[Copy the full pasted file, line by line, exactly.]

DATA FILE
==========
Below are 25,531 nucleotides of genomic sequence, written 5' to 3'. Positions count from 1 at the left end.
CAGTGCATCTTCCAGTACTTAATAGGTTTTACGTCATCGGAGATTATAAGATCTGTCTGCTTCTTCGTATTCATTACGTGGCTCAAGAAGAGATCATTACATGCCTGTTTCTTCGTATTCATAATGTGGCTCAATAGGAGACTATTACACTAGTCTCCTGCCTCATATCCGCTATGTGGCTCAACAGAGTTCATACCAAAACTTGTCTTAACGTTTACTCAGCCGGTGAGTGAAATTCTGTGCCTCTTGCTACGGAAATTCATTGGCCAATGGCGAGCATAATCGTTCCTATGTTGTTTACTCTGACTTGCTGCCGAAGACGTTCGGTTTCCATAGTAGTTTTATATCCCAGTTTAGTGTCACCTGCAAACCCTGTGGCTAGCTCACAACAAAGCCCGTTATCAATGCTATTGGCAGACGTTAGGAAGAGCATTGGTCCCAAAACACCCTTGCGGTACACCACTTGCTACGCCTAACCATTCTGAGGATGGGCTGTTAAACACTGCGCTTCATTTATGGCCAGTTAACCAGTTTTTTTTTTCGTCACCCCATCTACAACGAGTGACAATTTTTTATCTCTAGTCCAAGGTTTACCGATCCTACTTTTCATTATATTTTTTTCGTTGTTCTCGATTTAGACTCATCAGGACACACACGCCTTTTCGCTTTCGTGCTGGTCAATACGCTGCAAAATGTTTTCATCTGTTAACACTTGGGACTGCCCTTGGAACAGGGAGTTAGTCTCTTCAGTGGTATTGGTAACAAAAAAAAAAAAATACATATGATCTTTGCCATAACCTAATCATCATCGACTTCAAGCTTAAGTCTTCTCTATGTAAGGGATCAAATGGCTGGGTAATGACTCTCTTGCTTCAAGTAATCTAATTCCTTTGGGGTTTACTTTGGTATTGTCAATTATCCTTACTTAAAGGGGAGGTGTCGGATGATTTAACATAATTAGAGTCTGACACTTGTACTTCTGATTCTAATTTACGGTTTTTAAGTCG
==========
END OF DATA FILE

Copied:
Below are 25,531 nucleotides of genomic sequence, written 5' to 3'. Positions count from 1 at the left end.
CAGTGCATCTTCCAGTACTTAATAGGTTTTACGTCATCGGAGATTATAAGATCTGTCTGCTTCTTCGTATTCATTACGTGGCTCAAGAAGAGATCATTACATGCCTGTTTCTTCGTATTCATAATGTGGCTCAATAGGAGACTATTACACTAGTCTCCTGCCTCATATCCGCTATGTGGCTCAACAGAGTTCATACCAAAACTTGTCTTAACGTTTACTCAGCCGGTGAGTGAAATTCTGTGCCTCTTGCTACGGAAATTCATTGGCCAATGGCGAGCATAATCGTTCCTATGTTGTTTACTCTGACTTGCTGCCGAAGACGTTCGGTTTCCATAGTAGTTTTATATCCCAGTTTAGTGTCACCTGCAAACCCTGTGGCTAGCTCACAACAAAGCCCGTTATCAATGCTATTGGCAGACGTTAGGAAGAGCATTGGTCCCAAAACACCCTTGCGGTACACCACTTGCTACGCCTAACCATTCTGAGGATGGGCTGTTAAACACTGCGCTTCATTTATGGCCAGTTAACCAGTTTTTTTTTTCGTCACCCCATCTACAACGAGTGACAATTTTTTATCTCTAGTCCAAGGTTTACCGATCCTACTTTTCATTATATTTTTTTCGTTGTTCTCGATTTAGACTCATCAGGACACACACGCCTTTTCGCTTTCGTGCTGGTCAATACGCTGCAAAATGTTTTCATCTGTTAACACTTGGGACTGCCCTTGGAACAGGGAGTTAGTCTCTTCAGTGGTATTGGTAACAAAAAAAAAAAAATACATATGATCTTTGCCATAACCTAATCATCATCGACTTCAAGCTTAAGTCTTCTCTATGTAAGGGATCAAATGGCTGGGTAATGACTCTCTTGCTTCAAGTAATCTAATTCCTTTGGGGTTTACTTTGGTATTGTCAATTATCCTTACTTAAAGGGGAGGTGTCGGATGATTTAACATAATTAGAGTCTGACACTTGTACTTCTGATTCTAATTTACGGTTTTTAAGTCG